Cyrus Jonathan George, Petitioner-appellant, v. Rick Reese, Sheriff of Taylor County, Respondent-appellee, 952 F.2d 395 (4th Cir. 1992)

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US Court of Appeals for the Fourth Circuit - 952 F.2d 395 (4th Cir. 1992) Submitted Sept. 25, 1991. Decided Jan. 2, 1992

Appeal from the United States District Court for the Northern District of West Virginia, at Elkins. (CA-91-73-E), Robert Earl Maxwell, Chief District Judge.

Cyrus Jonathan George, appellant pro se.

N.D.W. Va.


Before K.K. HALL, PHILLIPS and HAMILTON, Circuit Judges.



Cyrus George, a West Virginia state prisoner, appeals from the summary dismissal of his pro se complaint alleging that the Federal Bureau of Investigation [FBI] failed to disclose information under the Freedom of Information Act [FOIA], 5 U.S.C.A. § 522 (1977 & West Supp.1991), for failing to exhaust state court remedies under 28 U.S.C. § 2254(b)-(c) (1988). Because the action should be construed as a complaint under the FOIA, and not a § 2254 petition, we vacate and remand.

George's only apparent reason for bringing this action was to enjoin the FBI from improperly withholding agency records from disclosure under the FOIA. The record does not indicate the reason that the FBI refused to disclose the requested documents.

George mistakenly entered his complaint on a short-form petition for a writ of Habeas Corpus under 28 U.S.C. § 2254. The district court dismissed the action without prejudice for failure to exhaust state court remedies pursuant to section 2254(b)-(c).

George's action should not be dismissed simply because he mislabeled the nature of the proceedings in his complaint. See Gordon v. Leeke, 574 F.2d 1147, 1151 (4th Cir.), cert. denied, 439 U.S. 970 (1978). Summary dismissal of pro se complaints is only appropriate where it appears beyond doubt that the plaintiff can prove no set of facts which would merit relief. See Haines v. Kerner, 404 U.S. 519, 521 (1972).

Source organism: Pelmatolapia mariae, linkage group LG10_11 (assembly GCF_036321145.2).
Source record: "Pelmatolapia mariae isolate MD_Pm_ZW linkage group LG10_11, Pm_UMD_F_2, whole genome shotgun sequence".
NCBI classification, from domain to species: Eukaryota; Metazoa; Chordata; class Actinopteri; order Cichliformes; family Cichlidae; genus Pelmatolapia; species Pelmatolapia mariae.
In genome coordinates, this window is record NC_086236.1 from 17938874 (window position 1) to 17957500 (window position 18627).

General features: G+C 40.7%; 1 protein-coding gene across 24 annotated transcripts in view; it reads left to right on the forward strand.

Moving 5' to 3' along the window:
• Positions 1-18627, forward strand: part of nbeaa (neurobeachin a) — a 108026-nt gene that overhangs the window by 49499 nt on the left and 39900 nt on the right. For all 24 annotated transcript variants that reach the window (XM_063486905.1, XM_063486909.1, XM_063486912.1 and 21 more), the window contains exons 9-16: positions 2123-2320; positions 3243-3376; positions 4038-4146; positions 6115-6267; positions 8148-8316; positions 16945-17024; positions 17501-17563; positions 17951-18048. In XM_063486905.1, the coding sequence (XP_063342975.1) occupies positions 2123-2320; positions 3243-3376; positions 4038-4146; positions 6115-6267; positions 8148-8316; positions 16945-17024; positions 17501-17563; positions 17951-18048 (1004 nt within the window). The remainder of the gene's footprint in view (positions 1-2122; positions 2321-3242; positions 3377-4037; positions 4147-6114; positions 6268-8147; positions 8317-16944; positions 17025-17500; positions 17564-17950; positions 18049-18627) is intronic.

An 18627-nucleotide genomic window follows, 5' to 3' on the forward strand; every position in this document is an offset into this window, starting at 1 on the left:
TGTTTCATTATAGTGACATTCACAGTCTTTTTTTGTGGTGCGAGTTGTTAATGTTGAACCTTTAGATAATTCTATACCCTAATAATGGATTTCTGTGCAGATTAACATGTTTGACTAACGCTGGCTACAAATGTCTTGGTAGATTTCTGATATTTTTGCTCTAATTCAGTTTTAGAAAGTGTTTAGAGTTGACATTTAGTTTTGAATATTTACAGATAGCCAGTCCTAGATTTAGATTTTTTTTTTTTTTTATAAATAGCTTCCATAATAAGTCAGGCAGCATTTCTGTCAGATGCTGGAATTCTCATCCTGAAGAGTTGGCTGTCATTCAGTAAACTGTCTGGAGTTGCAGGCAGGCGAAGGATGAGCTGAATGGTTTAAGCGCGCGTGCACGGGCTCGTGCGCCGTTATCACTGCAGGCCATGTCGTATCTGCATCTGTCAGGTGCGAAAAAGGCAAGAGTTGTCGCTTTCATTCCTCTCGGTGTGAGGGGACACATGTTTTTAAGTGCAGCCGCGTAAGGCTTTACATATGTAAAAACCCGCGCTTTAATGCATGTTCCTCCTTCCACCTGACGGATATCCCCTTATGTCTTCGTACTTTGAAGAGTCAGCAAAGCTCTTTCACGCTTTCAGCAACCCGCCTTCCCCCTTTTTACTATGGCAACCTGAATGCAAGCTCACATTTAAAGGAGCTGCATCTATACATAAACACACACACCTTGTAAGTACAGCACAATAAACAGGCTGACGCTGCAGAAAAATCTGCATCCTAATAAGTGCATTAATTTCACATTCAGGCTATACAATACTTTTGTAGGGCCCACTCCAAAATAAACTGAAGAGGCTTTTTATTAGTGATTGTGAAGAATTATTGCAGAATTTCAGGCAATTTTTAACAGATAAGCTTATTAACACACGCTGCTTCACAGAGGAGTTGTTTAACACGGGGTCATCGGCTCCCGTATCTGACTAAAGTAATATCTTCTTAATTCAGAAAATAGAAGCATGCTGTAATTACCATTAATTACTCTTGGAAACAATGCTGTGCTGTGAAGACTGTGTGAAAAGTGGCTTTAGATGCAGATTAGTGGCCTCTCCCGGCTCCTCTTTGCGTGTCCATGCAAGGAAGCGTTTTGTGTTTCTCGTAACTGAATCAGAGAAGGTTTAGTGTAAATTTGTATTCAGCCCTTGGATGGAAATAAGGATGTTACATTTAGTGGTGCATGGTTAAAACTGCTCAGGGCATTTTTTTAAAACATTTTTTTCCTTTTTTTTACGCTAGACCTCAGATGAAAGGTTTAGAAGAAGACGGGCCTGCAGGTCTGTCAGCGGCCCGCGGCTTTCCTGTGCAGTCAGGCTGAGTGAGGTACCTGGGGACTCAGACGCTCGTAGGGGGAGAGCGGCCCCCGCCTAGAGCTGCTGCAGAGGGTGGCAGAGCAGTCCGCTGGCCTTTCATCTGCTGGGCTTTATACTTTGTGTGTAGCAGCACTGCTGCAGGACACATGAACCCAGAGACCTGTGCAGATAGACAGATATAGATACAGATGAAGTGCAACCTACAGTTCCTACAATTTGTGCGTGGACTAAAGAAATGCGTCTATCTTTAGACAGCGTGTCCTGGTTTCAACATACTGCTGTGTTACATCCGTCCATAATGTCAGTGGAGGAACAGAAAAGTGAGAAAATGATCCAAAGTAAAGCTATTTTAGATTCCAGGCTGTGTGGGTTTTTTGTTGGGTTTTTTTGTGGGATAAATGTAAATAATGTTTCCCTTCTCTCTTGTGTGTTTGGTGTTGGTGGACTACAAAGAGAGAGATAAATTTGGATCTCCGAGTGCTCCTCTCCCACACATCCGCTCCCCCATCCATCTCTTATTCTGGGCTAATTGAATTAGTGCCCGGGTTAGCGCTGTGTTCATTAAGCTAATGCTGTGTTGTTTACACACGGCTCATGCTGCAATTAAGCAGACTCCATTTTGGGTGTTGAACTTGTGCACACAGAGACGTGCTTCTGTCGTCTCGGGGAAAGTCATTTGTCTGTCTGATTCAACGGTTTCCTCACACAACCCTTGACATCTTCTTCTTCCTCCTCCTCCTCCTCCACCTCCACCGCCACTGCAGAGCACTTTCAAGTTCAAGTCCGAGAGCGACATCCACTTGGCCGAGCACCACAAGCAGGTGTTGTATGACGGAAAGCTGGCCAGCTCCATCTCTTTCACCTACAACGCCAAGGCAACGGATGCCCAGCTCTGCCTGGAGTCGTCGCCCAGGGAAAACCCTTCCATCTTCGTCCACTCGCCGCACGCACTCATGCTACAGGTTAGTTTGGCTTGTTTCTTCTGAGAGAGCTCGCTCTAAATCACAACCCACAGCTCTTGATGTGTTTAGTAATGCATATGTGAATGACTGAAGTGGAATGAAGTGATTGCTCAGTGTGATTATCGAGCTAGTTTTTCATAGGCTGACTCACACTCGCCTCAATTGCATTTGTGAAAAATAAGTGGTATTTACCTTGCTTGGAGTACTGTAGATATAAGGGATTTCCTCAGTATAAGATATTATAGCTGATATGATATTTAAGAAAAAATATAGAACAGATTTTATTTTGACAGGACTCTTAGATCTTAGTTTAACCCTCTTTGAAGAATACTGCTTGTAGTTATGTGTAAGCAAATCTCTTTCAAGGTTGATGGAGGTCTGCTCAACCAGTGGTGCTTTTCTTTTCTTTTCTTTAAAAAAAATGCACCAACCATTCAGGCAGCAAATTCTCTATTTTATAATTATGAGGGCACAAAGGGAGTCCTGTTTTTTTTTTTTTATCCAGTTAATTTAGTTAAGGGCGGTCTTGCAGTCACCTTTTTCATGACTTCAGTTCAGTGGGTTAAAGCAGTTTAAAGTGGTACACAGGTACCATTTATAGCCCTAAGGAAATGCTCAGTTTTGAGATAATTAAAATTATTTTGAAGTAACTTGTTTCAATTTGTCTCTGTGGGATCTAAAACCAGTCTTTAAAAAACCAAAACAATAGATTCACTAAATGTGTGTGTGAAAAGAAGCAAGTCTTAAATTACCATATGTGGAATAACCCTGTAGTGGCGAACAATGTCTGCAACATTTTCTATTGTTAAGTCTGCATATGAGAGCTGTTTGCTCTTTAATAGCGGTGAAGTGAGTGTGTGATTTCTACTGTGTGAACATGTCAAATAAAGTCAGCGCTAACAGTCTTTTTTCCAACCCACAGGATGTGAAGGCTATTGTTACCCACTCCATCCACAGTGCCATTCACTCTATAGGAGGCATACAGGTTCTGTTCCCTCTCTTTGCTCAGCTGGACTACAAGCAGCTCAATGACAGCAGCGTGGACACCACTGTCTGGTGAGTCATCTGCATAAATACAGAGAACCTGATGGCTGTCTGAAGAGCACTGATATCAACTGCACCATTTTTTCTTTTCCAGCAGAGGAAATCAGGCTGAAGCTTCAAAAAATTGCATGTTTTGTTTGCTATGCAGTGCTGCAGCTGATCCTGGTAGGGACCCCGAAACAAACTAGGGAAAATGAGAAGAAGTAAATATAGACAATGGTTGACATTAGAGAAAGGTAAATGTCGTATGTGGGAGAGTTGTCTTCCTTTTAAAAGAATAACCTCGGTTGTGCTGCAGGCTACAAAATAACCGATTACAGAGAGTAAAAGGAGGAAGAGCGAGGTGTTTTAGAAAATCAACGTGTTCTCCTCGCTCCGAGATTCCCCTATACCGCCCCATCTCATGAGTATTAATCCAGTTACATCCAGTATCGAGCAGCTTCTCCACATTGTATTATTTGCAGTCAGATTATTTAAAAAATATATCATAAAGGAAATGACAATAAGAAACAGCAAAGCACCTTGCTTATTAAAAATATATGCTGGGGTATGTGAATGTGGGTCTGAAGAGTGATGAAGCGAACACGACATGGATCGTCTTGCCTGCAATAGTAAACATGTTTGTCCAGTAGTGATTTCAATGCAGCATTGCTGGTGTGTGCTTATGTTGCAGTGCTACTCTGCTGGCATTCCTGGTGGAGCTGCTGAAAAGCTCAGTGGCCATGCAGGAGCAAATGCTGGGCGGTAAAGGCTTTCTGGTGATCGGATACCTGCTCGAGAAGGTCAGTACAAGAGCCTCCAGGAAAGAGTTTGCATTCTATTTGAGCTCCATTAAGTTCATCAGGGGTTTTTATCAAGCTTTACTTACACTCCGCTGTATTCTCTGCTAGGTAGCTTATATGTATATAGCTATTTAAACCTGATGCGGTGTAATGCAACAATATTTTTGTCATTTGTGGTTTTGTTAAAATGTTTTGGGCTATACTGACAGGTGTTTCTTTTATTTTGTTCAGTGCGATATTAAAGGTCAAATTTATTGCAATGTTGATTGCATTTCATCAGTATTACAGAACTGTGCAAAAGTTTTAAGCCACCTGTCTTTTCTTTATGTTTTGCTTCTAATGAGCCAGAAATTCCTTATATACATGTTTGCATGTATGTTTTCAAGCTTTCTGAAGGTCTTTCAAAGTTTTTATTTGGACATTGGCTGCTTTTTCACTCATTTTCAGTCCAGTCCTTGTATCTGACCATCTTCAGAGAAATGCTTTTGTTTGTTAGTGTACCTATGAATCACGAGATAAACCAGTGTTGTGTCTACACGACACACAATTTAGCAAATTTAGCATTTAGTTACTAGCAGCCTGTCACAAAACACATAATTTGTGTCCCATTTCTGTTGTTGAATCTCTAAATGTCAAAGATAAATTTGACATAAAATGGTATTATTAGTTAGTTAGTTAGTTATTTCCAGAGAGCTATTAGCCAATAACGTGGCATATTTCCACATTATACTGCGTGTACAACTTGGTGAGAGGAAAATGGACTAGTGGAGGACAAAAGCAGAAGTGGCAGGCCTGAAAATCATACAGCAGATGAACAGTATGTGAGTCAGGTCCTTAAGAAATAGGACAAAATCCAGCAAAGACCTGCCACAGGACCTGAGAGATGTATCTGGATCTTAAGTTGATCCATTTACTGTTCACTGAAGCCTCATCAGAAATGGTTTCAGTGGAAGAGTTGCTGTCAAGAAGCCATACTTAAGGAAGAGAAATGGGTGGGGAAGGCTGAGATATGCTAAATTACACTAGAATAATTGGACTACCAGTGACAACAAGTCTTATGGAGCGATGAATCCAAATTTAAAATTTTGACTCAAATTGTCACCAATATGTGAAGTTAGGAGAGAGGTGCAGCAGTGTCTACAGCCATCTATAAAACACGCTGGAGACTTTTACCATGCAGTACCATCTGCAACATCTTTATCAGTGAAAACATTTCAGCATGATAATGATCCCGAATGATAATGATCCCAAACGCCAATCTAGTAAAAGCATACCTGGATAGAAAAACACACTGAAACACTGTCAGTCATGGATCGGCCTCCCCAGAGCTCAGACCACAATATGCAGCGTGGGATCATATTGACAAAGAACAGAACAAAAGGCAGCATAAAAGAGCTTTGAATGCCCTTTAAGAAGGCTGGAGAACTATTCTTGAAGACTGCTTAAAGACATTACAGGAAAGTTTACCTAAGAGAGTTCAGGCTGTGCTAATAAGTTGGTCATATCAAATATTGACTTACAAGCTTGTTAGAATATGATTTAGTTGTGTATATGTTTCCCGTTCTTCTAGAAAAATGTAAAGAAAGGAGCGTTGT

Under 5 U.S.C. § 552(a) (4) (B), the district court shall determine de novo whether records requested under the FOIA have been improperly withheld, and the withholding agency has the burden of sustaining its action. All requested documents are not subject to a blanket exception from disclosure merely because George has a pending state appeal, see J.P. Stevens & Co. v. Perry, 710 F.2d 136, 140-41 (4th Cir. 1983), or because the documents are from George's FBI file. See Pratt v. Webster, 673 F.2d 408, 414-16 (D.C. Cir. 1982). George's rights to information under the FOIA are federal statutory rights that exist independent of any other rights he may have as a result of his pending appeal, and are not subject to any state court exhaustion requirement. 5 U.S.C. § 552(a) (4) (B).

There is insufficient information in the record to determine whether, and on what basis, the requested FBI records may be withheld. Summary dismissal of the appeal without providing George further opportunities to perfect his pleadings was unwarranted. We therefore grant the certificate of probable cause to appeal, vacate the judgment of the district court, and remand with instructions to consider George's submission as a complaint under 5 U.S.C. § 552(a) (4) (B).